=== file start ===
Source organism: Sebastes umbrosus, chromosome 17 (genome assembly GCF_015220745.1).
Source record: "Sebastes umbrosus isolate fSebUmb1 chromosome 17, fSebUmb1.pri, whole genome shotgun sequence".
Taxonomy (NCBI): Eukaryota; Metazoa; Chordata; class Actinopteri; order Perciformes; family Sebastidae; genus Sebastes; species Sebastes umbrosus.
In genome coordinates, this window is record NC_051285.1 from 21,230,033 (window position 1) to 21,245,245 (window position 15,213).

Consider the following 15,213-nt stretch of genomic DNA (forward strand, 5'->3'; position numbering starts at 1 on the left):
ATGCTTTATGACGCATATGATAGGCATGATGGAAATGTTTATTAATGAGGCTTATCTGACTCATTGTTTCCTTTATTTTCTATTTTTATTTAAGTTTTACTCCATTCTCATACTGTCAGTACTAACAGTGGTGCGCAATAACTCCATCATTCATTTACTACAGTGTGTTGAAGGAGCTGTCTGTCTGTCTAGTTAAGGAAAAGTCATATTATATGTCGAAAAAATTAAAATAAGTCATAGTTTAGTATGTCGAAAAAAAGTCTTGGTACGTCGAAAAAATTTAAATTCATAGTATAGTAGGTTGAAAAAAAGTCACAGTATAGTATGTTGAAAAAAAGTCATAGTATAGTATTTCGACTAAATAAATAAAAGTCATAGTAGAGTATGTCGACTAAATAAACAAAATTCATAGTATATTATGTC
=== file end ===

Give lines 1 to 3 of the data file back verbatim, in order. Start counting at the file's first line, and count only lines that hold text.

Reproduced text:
Source organism: Sebastes umbrosus, chromosome 17 (genome assembly GCF_015220745.1).
Source record: "Sebastes umbrosus isolate fSebUmb1 chromosome 17, fSebUmb1.pri, whole genome shotgun sequence".
Taxonomy (NCBI): Eukaryota; Metazoa; Chordata; class Actinopteri; order Perciformes; family Sebastidae; genus Sebastes; species Sebastes umbrosus.